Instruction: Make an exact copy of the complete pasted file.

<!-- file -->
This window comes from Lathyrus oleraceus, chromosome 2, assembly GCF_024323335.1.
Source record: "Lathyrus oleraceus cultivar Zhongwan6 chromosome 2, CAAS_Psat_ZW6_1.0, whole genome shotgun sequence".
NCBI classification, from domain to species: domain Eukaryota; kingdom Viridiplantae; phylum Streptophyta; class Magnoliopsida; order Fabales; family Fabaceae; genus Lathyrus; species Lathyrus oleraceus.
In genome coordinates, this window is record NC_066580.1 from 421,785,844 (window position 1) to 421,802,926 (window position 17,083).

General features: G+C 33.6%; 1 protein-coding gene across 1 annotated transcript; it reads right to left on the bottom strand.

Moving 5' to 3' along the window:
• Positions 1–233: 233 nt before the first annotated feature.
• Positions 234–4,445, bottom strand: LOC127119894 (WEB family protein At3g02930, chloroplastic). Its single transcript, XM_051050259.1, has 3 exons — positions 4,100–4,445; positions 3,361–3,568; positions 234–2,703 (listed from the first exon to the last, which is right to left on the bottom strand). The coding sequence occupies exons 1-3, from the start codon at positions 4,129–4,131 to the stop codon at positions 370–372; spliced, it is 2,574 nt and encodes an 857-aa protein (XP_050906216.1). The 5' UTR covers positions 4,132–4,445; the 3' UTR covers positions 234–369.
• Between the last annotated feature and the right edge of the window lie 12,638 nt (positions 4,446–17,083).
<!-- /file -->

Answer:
This window comes from Lathyrus oleraceus, chromosome 2, assembly GCF_024323335.1.
Source record: "Lathyrus oleraceus cultivar Zhongwan6 chromosome 2, CAAS_Psat_ZW6_1.0, whole genome shotgun sequence".
NCBI classification, from domain to species: domain Eukaryota; kingdom Viridiplantae; phylum Streptophyta; class Magnoliopsida; order Fabales; family Fabaceae; genus Lathyrus; species Lathyrus oleraceus.
In genome coordinates, this window is record NC_066580.1 from 421,785,844 (window position 1) to 421,802,926 (window position 17,083).

General features: G+C 33.6%; 1 protein-coding gene across 1 annotated transcript; it reads right to left on the bottom strand.

Moving 5' to 3' along the window:
• Positions 1–233: 233 nt before the first annotated feature.
• Positions 234–4,445, bottom strand: LOC127119894 (WEB family protein At3g02930, chloroplastic). Its single transcript, XM_051050259.1, has 3 exons — positions 4,100–4,445; positions 3,361–3,568; positions 234–2,703 (listed from the first exon to the last, which is right to left on the bottom strand). The coding sequence occupies exons 1-3, from the start codon at positions 4,129–4,131 to the stop codon at positions 370–372; spliced, it is 2,574 nt and encodes an 857-aa protein (XP_050906216.1). The 5' UTR covers positions 4,132–4,445; the 3' UTR covers positions 234–369.
• Between the last annotated feature and the right edge of the window lie 12,638 nt (positions 4,446–17,083).